editione1.0.2Updated September 6, 2022
You’re reading an excerpt of The Holloway Guide to Remote Work, a book by Katie Wilde, Juan Pablo Buriticá, and over 50 other contributors. It is the most comprehensive resource on building, managing, and adapting to working with distributed teams. Purchase the book to support the author and the ad-free Holloway reading experience. You get instant digital access, 800 links and references, a library of tools for remote-friendly work, commentary and future updates, and a high-quality PDF download.
Along with all the key elements of a good job description, a remote role position announcement will need to include the following additional information:
Clarity around geography. As we’ve already seen, there is no single flavor of remote. You will want to make clear in the description whether the role is fully remote, whether there’s an office they can/will need to go to occasionally, and any other details (for example, “U.S. remote only” or “time zone agnostic”).
How remote works at your company. Strong remote job descriptions clarify the values and practices around distributed work. They make clear that skills like communication and collaboration are required. This is your chance both to sell applicants on the premise of the role and to make clear how you expect them to work with the rest of the team.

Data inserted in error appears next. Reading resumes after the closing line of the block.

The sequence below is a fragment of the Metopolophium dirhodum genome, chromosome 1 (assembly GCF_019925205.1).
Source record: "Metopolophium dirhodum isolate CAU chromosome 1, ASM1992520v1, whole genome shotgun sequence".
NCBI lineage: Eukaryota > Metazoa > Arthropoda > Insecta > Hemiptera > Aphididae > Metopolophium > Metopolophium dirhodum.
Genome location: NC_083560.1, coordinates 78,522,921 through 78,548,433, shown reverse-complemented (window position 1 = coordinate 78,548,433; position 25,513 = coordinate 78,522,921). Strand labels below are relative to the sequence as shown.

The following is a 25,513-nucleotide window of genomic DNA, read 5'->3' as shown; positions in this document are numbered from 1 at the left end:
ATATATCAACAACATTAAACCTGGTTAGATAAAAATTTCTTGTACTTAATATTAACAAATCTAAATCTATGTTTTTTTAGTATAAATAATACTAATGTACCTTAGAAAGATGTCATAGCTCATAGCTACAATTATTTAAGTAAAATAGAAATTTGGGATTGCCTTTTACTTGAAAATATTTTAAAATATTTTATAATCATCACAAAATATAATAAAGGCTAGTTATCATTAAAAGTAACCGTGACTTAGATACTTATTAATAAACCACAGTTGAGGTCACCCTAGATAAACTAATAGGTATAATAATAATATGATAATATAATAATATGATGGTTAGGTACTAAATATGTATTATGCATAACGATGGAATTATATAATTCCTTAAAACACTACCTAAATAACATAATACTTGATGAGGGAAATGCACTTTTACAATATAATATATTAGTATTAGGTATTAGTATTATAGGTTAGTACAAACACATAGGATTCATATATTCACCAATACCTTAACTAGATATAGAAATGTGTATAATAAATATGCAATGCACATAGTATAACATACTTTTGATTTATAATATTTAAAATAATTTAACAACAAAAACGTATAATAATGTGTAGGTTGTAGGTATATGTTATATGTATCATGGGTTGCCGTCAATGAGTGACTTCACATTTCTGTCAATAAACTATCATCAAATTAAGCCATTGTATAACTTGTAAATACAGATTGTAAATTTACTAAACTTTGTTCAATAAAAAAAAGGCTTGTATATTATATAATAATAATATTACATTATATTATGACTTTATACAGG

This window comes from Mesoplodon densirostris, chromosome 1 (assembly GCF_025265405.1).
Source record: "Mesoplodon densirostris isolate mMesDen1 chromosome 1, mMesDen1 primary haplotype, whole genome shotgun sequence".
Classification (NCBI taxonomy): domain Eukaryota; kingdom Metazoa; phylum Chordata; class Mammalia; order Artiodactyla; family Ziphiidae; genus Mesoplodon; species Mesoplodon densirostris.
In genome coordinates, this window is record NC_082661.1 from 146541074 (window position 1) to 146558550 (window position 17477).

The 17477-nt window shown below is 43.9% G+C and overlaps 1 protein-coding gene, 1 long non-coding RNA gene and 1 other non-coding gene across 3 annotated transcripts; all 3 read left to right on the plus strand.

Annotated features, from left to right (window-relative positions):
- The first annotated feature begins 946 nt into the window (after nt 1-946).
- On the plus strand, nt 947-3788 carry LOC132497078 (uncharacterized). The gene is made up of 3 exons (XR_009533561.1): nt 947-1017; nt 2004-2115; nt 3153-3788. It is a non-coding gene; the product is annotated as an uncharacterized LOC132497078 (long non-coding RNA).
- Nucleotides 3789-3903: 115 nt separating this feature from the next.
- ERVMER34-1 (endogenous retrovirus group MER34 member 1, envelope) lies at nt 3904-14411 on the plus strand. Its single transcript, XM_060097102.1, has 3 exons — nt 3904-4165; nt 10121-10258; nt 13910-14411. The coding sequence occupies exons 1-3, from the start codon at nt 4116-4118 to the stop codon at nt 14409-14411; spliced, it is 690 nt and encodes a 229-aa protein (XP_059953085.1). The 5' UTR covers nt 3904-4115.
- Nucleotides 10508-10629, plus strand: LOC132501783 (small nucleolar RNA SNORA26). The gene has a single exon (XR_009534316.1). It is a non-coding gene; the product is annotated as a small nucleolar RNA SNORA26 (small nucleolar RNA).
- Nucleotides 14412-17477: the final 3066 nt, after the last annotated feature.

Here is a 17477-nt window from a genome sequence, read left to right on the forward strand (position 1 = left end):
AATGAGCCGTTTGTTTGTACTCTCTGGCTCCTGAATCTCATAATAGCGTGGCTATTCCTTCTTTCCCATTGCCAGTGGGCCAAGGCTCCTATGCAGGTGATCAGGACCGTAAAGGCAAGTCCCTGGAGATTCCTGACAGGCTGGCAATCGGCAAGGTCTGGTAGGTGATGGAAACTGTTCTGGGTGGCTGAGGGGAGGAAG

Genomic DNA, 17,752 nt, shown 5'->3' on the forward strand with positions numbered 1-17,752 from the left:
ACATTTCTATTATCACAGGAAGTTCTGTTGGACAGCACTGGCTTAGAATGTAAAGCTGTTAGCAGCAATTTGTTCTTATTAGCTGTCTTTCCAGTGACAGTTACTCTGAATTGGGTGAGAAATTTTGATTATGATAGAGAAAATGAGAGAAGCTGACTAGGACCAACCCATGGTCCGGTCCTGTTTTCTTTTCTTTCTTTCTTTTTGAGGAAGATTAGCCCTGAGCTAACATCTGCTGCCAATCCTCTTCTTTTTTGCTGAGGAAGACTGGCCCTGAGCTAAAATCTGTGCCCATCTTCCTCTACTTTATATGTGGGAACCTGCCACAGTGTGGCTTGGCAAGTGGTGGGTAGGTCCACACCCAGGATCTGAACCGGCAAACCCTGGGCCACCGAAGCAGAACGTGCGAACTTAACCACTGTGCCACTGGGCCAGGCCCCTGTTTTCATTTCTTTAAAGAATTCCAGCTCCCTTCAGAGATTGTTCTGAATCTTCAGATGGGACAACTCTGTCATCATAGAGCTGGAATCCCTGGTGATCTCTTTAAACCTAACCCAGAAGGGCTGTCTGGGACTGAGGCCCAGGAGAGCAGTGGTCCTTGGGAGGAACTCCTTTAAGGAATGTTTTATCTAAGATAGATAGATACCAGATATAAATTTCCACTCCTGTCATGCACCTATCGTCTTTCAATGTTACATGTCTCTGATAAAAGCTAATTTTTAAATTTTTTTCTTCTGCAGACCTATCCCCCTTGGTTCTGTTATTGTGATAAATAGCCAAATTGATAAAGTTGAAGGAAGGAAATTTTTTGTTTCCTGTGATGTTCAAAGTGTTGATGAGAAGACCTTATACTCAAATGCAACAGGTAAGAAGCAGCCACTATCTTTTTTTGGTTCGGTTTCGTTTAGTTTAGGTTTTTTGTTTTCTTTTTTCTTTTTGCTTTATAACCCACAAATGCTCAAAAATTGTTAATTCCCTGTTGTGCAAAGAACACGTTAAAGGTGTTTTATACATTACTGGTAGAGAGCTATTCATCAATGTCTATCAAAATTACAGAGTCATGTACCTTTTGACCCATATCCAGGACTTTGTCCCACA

Specific keywords. People searching for remote jobs are more likely to find you if you include terms that applicants are likely to search for:
Work at home
Work from home
Work from anywhere
importantIn the title of the job post title, it’s best practice to list “Remote—(geographic region)” in the location field of the job posting. For example, where a non-remote job posting might advertise “QA Analyst, Atlanta GA,” the remote version would be “QA Analyst, Remote within the USA,” “QA Analyst, Remote within Eastern Standard Time,” or “QA Analyst, Remote (global).” The geographic region indicates where the employee would be located, not where an office location might be.
In the case where a role could be either in-office or remote, some companies have two separate listings. Many candidates who prefer in-office work won’t reply to a remote position, and of course, candidates who aren’t in that location won’t apply unless the remote option is obvious.
Having separate listings for the remote version of a position also allows you to tailor the job requirements to include the different skills that a remote position demands, and for you—the employer—to customize perks and benefits (for example, instead of “catered lunch,” perhaps you offer a lunch stipend).
“To remain productive, effective remote workers need to be able to give themselves structure without the crutch of a standard office environment.”—Greg Caplan, CEO, Remote Year*
The characteristics of people who will thrive as remote workers mirror the practices of successful remote teams that we laid out earlier (and we cover in more detail in Being a Successful Remote Worker). You’re looking for candidates that are: